Steam devils and steam whirls look very ethereal and frequently give rise to stories of ghosts and spirits. Because some of these geysers and temperature changes are regular and some are not, characters living by or traveling through areas “haunted” by steam devils could be seen as cursed, magical, outcast, guarded, etc. by nearby communities.
Tornadoes and Invisible Tornadoes
A tornado is a narrow, violently rotating column of air that extends from a thunderstorm to the ground. We’ve all seen tornados, at least on the news or in movies. As if they weren’t dangerous enough, tornadoes can sometimes be invisible if they don’t pick up any water or debris while spinning around.
Tornadoes can be among the most violent phenomena of all atmospheric storms we experience. The National Weather Service categorizes tornadoes by a number rating, from zero to five, based on the twister’s inflicted damage according to the Enhanced Fujita Scale.
As a narrative tool, tornadoes offer immediate, often unforeseen danger. Even with modern meteorology tools, there is very little warning before a tornado touches down. The destruction caused by tornadoes is often very narrow, arbitrarily destroying one house while leaving its neighbor untouched.
Hurricane, Cyclone, Typhoon
A tropical cyclone is a rotating low-pressure weather system that has organized thunderstorms. Tropical cyclones with maximum sustained surface winds of less than 39 miles per hour (mph) are called tropical depressions. Those with maximum sustained winds of 39 mph or higher are called tropical storms.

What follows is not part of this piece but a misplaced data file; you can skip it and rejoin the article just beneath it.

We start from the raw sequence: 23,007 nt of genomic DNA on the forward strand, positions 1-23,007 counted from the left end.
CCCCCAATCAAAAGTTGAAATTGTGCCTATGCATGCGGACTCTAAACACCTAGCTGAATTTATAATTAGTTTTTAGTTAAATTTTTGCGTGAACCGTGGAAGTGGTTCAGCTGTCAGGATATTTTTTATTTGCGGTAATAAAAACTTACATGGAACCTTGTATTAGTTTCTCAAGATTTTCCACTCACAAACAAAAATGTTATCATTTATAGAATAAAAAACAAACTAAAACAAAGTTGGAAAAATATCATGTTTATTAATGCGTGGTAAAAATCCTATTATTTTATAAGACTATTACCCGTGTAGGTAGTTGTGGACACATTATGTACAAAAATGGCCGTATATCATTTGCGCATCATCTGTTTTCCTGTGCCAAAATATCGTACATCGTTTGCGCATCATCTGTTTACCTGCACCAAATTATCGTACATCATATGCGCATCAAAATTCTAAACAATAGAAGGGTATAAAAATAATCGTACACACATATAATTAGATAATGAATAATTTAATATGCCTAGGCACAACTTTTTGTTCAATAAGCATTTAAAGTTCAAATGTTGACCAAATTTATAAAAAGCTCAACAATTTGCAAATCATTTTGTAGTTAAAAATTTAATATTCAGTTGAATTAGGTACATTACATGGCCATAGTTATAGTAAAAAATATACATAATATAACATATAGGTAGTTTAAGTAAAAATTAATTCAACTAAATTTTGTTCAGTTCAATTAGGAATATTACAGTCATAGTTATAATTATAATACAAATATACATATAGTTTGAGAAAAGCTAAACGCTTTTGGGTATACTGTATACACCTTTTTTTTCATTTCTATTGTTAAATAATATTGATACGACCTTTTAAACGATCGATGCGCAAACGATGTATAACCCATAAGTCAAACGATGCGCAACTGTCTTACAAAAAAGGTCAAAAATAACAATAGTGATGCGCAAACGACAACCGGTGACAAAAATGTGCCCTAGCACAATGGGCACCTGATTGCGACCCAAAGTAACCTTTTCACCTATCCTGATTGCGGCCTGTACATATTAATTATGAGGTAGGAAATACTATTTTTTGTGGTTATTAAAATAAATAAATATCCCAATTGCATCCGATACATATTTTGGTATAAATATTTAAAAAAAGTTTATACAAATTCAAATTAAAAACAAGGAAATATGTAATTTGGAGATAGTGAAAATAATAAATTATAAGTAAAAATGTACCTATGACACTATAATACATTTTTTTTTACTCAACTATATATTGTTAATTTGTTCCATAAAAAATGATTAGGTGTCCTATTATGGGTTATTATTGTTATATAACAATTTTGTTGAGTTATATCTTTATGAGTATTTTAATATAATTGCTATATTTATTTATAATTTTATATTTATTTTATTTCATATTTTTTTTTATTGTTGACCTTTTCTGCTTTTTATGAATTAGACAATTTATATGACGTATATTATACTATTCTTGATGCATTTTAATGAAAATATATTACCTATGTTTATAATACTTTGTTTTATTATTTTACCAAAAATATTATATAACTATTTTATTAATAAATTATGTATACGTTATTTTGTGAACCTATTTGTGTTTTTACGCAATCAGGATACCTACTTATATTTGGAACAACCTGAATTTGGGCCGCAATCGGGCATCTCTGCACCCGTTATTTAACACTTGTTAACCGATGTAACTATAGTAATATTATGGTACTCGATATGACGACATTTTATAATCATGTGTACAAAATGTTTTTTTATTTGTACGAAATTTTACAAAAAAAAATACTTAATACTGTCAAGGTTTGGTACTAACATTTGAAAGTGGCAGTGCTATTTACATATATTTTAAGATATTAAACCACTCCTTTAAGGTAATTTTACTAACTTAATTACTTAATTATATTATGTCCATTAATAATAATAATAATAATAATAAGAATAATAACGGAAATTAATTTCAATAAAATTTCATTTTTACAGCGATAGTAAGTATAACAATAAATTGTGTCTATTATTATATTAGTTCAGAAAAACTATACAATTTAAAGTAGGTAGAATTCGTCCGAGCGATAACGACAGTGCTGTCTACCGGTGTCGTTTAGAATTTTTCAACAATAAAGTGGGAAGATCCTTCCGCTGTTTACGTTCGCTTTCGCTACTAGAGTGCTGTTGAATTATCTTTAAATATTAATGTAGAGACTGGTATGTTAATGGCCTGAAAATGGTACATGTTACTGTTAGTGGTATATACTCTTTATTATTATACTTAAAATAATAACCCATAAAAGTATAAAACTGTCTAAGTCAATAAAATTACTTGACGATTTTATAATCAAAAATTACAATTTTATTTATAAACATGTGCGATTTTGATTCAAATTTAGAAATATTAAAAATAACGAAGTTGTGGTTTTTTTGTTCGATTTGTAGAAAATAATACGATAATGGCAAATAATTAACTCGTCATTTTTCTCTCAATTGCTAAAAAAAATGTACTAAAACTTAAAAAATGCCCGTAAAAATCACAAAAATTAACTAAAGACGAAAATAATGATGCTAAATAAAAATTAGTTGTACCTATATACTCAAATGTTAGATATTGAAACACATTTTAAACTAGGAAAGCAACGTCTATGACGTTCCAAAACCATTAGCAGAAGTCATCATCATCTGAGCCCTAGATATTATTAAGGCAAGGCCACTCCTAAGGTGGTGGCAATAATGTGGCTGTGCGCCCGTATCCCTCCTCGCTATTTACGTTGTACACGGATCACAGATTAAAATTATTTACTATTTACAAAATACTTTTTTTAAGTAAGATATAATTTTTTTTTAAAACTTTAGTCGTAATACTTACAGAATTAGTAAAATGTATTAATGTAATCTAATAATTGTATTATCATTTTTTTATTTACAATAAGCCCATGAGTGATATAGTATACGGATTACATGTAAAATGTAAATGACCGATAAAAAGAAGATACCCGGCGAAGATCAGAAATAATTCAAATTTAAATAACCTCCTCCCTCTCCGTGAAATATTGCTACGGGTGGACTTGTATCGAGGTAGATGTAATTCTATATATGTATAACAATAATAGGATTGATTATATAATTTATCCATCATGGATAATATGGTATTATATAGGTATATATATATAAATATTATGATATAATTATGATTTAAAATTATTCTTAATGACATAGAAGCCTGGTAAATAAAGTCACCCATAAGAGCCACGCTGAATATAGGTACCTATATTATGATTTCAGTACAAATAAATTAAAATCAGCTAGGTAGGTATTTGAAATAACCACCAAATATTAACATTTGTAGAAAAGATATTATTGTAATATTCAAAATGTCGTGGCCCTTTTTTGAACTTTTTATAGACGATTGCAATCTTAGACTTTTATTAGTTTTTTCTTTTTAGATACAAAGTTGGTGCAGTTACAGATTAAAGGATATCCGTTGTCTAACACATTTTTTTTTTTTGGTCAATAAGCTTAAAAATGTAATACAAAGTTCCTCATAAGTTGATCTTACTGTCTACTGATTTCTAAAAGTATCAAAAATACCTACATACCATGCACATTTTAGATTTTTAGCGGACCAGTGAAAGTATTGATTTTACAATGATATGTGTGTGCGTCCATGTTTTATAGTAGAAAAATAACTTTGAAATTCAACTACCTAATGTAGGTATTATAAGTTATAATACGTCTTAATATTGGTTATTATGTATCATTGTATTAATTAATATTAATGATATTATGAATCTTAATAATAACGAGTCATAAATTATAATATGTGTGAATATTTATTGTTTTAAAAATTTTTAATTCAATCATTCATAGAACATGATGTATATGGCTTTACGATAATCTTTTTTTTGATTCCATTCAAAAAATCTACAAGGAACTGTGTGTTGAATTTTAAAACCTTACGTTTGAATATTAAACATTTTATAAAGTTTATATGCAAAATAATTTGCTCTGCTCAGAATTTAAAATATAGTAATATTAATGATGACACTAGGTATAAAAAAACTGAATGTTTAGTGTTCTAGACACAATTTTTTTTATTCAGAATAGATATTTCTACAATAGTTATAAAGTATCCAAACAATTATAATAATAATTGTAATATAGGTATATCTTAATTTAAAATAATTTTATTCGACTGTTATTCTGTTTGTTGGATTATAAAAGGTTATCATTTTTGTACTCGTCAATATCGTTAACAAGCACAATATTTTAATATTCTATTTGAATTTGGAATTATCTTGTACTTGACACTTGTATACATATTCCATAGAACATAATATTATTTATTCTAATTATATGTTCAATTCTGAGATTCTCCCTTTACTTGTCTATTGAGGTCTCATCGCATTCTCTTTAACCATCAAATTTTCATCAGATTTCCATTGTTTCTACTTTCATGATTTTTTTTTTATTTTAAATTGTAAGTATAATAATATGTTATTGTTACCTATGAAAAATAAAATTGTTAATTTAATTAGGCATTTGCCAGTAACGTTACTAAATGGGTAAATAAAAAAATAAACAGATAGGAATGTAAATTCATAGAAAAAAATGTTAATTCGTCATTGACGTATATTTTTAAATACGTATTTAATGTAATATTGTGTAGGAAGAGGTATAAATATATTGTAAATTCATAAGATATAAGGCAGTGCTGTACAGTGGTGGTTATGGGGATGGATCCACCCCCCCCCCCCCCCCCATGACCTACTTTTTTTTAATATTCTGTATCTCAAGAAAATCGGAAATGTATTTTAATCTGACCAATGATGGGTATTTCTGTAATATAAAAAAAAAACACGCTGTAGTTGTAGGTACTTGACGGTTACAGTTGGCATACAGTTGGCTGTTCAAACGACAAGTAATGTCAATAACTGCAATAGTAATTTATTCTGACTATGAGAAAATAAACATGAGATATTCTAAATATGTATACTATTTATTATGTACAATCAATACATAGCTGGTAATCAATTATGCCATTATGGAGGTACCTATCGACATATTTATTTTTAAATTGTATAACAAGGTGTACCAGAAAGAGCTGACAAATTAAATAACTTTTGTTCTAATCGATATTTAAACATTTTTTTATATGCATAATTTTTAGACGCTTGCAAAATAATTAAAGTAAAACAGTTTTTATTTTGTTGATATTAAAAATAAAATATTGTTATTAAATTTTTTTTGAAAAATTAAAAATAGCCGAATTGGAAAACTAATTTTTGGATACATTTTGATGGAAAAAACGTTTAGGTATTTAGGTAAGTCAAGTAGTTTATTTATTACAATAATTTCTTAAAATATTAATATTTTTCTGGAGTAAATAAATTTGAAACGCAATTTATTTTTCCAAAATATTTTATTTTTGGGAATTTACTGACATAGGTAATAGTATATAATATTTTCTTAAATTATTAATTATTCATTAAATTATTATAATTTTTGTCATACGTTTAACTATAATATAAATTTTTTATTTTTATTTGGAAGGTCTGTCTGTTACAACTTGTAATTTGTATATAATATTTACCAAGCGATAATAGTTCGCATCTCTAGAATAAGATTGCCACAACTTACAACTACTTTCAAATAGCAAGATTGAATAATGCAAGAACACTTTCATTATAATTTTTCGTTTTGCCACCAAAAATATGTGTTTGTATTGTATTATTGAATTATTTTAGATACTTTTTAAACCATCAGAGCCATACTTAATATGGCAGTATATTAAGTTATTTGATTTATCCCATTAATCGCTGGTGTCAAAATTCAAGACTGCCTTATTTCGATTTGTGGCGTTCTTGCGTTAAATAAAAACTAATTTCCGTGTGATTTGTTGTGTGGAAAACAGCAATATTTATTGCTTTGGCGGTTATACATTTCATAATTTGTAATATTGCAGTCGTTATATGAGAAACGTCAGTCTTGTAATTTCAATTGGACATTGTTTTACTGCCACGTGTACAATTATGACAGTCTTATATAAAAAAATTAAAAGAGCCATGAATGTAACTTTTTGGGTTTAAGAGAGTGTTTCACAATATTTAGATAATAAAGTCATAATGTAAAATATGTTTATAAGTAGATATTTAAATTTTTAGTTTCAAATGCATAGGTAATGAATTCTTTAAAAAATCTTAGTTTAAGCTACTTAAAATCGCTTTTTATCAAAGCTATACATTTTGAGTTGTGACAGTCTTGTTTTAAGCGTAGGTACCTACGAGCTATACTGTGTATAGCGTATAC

When a storm’s maximum sustained winds reach 74 mph, it is called a hurricane. The Saffir-Simpson Hurricane Wind Scale is a 1 to 5 rating, or category, based on a hurricane’s maximum sustained winds.
Generally, hurricanes originate in the Atlantic Basin; storms of the same force in the Pacific Basin are called typhoons. “Hurricane” is thought to have originated in Taino, meaning “Wind God.” “Typhoon” may have come from ancient Greek “tuphon” meaning “whirlwind” or “big/ heavenly wind.” According to language, our ancestors thought these enormous storms had a supernatural origin.
Although much about the weather is unpredictable—or at least most predictable short term, other weather patters are almost like clockwork. These generally predictable winds are called Periodic or Trade Winds.
Sea Breezes and Land Breezes
These develop due to differences in the temperatures between water and dry land. A sea breeze or onshore breeze is any wind that blows from a large body of water toward or onto a landmass, carrying some moisture; land/offshore breezes blow to sea and are dry.
These breezes are periodic because they are generally predictable, morning and evening. Also, they are relatively localized, and much beloved by beachgoers.